As I write, rivers of rain pour down on the Puget Sound Basin and beyond, and piles of snow clog the mountain passes like never before. I’m seeing this as an invitation to stay home, to stay warm and cozy – hopefully curled up in a blanket or sitting in front of a warm fire.
What a time this has been. What a time this is. As we move into our third year of living with COVID-19 and its variants, we often feel angry, confused, sad, lonely, or frightened. In fact, according to the American Psychological Association, 70% of people in the U.S. have reported such feelings during this pandemic. It’s hard to stay upbeat when our lives have changed so radically and uncertainty continues with seemingly no end in sight.
In such times as these, it’s important to reach into our spiritual tool bag and pull out some instruments that can help us feel better. Here are some ideas to try and to share with others.
1) Find peace and quiet
- Begin each day with 15-20 minutes of quiet meditation or prayer.
- Focus on breathing deeply and letting it out slowly. Inhale for six counts, hold for six, and exhale for six. Repeat several times.
- Find solace in the regeneration of nature. Walk outdoors using slow, measured steps. Find a place that you find beautiful. Consciously spend time focusing on what you notice, including subtle changes such as new buds or new shoots growing.
- Journal. Reflect on your dreams, your feelings, or your gratitude.
2) Connect with others
- Join a virtual book club.
- Take an online class that helps you deepen spiritually. You can find wonderful resources at Sage-ing International and Spirituality and Practice.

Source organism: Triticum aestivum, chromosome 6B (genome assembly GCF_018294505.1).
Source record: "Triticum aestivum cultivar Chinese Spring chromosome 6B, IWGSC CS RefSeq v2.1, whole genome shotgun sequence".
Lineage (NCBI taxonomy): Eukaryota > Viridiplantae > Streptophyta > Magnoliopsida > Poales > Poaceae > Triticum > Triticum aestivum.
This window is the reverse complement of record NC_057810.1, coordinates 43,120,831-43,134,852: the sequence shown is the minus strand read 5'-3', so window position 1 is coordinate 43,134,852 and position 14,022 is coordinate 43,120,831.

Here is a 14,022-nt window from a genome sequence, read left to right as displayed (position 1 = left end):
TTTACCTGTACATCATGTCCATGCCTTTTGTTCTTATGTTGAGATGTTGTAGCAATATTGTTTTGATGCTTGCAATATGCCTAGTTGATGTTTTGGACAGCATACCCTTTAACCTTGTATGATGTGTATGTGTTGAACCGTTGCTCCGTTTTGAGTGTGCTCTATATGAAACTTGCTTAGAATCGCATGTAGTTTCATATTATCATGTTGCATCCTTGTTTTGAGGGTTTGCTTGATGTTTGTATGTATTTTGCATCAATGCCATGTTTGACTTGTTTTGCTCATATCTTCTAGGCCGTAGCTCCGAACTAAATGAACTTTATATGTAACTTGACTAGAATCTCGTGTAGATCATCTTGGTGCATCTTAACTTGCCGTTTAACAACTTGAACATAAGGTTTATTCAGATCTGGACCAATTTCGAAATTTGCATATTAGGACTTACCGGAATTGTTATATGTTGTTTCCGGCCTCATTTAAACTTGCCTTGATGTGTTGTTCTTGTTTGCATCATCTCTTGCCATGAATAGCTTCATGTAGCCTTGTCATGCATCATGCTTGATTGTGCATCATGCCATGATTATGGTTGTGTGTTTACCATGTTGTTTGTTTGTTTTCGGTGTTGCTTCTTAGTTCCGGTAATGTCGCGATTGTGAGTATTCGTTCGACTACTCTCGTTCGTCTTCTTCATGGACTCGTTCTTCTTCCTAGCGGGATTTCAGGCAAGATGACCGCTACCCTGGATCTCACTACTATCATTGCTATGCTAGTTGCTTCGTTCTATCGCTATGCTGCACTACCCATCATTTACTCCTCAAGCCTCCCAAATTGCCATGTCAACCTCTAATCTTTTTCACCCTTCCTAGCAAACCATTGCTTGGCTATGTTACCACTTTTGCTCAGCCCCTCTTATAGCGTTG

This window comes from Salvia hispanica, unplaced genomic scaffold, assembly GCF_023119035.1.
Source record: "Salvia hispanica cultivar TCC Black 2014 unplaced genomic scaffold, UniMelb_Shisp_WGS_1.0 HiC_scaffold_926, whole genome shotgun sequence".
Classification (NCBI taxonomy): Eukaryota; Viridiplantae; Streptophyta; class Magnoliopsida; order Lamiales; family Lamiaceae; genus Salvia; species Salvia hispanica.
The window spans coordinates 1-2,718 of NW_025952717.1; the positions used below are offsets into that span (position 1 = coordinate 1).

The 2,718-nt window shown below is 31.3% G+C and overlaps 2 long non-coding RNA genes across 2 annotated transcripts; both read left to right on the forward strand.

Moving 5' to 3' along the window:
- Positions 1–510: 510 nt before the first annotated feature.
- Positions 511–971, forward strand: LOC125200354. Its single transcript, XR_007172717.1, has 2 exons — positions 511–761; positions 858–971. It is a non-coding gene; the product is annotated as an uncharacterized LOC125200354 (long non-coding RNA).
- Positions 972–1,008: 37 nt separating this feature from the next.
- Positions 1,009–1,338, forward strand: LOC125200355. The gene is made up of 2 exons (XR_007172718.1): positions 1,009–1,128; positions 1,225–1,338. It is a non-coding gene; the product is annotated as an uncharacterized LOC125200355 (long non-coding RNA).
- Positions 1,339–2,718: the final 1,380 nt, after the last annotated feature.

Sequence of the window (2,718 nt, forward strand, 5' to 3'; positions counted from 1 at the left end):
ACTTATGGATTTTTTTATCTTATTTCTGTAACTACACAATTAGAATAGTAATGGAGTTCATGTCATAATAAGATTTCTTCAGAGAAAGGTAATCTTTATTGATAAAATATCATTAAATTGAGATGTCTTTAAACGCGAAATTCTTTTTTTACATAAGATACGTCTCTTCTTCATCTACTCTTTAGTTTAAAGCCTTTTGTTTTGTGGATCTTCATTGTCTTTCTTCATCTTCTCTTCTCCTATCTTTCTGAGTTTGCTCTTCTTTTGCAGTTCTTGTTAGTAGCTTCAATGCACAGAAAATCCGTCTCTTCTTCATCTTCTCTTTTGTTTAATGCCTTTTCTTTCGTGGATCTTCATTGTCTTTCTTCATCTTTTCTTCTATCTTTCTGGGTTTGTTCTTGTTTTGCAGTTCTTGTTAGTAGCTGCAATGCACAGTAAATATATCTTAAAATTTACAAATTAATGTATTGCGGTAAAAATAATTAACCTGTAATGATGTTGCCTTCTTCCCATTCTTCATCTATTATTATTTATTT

- Take leadership to invite people in your neighborhood or living center over for tea. Invite each person to contribute something to enrich the experience, such as an interesting tea, some cookies or small sandwiches, or the name of a book worth reading.
- Silently bless people you meet on walks or in the grocery store.
3) Wean yourself from things that upset you.
- Cut back on reading and watching the news.
- Avoid disturbing websites or media that upset or anger you.
- Insofar as possible, make peace with people who are difficult for you.
- Forgive others who have hurt you.
4) Reflect on your life
- Write a legacy letter to a beloved grandchild, niece, or nephew. Share core values you’d like them to carry on into a new generation.
- Write your spiritual autobiography.
For more information, please contact RSVP Coordinator Megan Wildhood at email@example.com or 206.694.6786.
About RSVP (Retired and Senior Volunteer Program)
- RSVP is an AmeriCorps Seniors program that engages people age 55 and older in a diverse range of volunteer activities. Sponsored locally by Solid Ground, we match RSVP volunteers with opportunities to meet community needs at approximately 40 partner organizations. To get involved, contact us at firstname.lastname@example.org today!
- EIA (Experience in Action) is RSVP’s member newsletter, printed three times a year.
- This piece by EIA contributor Carol Scott-Kassner appears in WINTER/SPRING 2022: Staying warm and cozy. Carol is a spiritual director and a Certified Sage-ing Leader in Sage-ing International.
- Above images, from top to bottom, by Scott Smithson, Daniel Gasienica, and poppet with a camera via Flickr, used under Creative Commons license.